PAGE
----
Given the volatile relationships between India and Pakistan, any sentence that involves the two nations is fraught with speculation and scrutiny. Talking of a temple and a mosque in the same breath spells secularism in a liberal setting but portends unrest in another quarter. And when you do hear of goodwill where these worlds meet amicably, it’s a story worth sharing. Like this one about how ancient temples in Pakistan have turned into centers of Islamic teaching.
We stood at the entrance of the temple, not sure if we would be allowed to go inside.
It was a double-storey structure with a small round balcony. The door was made of wood with intricate patterns on it, while there were fading remnants of frescoes on the wall. Judging by the entrance, I could only imagine how beautiful this structure must be from the inside. The only problem was that this temple was not vacant. It wasn’t even taken over by an individual family, as has happened in many other cases. In that situation, I could have requested them to allow me to see the temple from inside. But this was now controlled by the women’s wing of an Islamic religious organisation called Minhaj-ul-Quran, founded by the famous preacher-turned-politician Tahir-ul-Qadri.
I rang the bell, still not sure. A young boy emerged at the entrance. After listening to our request, he disappeared into the house. He returned after a little while, saying that they would not allow the men to enter the temple, but the ladies with us could be allowed in. We implored, but the response was final. There was a dars, a lesson of the Quran, under way in the courtyard, attended only by women. My friend Rida with her camera, and my wife Anam, disappeared into the temple, now an Islamic school.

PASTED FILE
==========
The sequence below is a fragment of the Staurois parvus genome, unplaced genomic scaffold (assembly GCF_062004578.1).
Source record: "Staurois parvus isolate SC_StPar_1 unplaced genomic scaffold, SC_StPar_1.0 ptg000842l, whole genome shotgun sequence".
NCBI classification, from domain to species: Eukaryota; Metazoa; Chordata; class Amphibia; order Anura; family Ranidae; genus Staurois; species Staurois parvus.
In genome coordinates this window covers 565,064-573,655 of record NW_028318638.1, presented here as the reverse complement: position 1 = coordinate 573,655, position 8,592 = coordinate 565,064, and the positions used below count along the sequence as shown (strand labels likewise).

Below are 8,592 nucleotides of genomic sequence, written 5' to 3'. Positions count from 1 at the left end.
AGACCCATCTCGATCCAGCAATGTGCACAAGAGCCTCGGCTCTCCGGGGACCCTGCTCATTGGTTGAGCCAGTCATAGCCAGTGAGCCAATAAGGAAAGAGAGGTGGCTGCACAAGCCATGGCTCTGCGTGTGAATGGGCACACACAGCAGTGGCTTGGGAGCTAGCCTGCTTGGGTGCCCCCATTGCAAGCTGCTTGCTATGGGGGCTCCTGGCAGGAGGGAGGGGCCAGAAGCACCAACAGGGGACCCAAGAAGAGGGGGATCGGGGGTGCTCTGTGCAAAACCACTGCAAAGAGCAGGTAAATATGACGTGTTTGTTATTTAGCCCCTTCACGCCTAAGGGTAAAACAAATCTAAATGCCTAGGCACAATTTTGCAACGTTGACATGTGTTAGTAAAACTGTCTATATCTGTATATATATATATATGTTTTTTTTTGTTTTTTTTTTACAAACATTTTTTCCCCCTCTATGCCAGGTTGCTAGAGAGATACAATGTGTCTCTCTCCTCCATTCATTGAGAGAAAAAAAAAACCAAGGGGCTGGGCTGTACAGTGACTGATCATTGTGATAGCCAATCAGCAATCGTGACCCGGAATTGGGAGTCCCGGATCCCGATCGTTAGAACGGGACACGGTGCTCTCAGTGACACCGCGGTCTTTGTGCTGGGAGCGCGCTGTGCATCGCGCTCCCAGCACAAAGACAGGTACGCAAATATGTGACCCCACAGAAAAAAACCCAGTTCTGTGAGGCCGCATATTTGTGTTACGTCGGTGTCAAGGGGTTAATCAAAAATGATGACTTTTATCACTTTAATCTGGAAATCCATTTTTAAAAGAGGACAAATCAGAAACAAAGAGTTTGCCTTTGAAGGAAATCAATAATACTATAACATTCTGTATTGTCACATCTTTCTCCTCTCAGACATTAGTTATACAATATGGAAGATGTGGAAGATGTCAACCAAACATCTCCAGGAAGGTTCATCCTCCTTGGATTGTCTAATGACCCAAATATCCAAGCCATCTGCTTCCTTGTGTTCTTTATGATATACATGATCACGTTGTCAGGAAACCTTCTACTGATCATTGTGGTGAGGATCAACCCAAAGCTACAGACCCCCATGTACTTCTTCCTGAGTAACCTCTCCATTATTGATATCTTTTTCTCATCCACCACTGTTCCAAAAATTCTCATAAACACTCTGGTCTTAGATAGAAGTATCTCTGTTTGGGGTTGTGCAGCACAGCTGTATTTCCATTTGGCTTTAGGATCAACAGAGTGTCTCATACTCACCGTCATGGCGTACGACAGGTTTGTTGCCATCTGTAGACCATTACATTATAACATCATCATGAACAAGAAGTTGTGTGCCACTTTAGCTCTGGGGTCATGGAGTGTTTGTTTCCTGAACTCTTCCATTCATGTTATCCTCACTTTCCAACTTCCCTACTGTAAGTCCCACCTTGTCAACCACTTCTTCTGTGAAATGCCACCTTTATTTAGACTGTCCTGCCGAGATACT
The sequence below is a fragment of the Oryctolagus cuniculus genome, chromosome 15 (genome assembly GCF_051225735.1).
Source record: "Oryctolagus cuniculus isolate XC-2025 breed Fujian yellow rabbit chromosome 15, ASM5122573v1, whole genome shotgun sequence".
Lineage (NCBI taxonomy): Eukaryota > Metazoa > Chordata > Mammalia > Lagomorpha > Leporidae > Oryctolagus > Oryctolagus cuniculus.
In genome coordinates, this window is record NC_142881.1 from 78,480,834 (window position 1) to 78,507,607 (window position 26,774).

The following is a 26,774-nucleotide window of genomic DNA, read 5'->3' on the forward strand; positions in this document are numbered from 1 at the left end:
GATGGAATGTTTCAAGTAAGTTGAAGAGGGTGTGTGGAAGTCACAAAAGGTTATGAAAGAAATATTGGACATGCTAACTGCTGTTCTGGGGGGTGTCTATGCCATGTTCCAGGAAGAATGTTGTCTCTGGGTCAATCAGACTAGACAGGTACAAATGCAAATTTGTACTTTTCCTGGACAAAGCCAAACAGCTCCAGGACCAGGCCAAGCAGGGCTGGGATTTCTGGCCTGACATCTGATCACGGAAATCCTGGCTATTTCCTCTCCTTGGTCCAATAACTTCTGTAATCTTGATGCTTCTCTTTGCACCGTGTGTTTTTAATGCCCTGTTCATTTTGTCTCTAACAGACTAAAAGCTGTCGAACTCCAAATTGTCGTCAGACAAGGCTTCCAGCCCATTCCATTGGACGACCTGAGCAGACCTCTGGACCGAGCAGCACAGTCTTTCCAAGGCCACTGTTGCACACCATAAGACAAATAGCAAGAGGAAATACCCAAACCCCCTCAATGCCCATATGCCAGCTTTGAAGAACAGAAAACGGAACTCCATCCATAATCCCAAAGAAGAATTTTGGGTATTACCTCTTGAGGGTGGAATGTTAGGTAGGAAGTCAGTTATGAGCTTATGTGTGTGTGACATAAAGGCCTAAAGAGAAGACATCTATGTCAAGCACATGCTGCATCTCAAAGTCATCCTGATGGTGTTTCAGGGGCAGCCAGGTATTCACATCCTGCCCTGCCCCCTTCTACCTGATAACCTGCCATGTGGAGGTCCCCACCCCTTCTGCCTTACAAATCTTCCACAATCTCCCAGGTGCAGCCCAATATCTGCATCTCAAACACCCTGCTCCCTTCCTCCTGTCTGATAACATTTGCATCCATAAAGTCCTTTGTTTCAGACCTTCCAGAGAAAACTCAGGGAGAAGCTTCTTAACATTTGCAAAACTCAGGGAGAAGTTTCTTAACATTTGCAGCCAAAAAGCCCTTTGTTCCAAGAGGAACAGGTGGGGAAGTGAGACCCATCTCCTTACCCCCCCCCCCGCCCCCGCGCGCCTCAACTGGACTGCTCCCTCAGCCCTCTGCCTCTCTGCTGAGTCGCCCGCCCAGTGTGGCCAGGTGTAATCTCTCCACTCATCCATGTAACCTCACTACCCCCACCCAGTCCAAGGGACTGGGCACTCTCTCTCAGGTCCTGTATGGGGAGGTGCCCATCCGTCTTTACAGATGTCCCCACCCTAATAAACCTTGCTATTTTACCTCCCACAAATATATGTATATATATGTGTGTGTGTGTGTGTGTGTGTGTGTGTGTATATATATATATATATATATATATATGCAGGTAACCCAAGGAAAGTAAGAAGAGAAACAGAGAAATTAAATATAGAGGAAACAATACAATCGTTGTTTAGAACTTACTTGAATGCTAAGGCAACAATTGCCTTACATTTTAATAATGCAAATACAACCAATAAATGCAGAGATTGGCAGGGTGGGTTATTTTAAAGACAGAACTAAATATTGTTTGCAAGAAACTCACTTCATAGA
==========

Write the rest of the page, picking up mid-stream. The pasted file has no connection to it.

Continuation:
We were at the historical city of Malka Hans, about 200 kilometres from Lahore, to visit the historical mosque of Waris Shah in the city. Shah is a celebrated Punjabi poet known for re-composing the folk tale of Heer Ranjha. With his rendition, he managed to leave such a stamp on it that all former versions are forgotten and the story is now known as Heer Waris. Shah is believed to have written this story in the basement of the mosque at Malka Hans where he used to work as an Imaam.
The temple was across the street from the mosque. In Shah’s time in the 18th century, it was not unusual to find a mosque and a temple sharing a wall. Today, of course, that is an anomaly. There are several stories about this relationship between the mosque and the temple, about Shah and his Hindu beloved who, it is believed, used to come to this temple regularly. The temple belonged to the sect of devotees of Chajju Bhagat, a 17th century Hindu saint from Lahore.
There were old houses located in this street, which must have once belonged to Hindu families living here. I wondered in what condition they must have left their homes in 1947, temporarily locking their doors, perhaps burying their precious belongings, hoping to return one day. They never returned, but perhaps they told their loved ones about their homes they left behind and this temple? Perhaps their survivors have fragments of memories of stories they heard about this temple?
Rida and Anam returned after a little while, ecstatic. “It was a surreal feeling,” said Rida. “There were wooden figures all around the temple, perhaps angels, and sitting under them were these women clad in burqa, reciting the Quran. There were pictures of Hindu deities on the wall while these women talked about the unity of God. No harm had been done to any of these idols or figures on the wall.” These women saw no contradiction in studying Islam in a Hindu temple.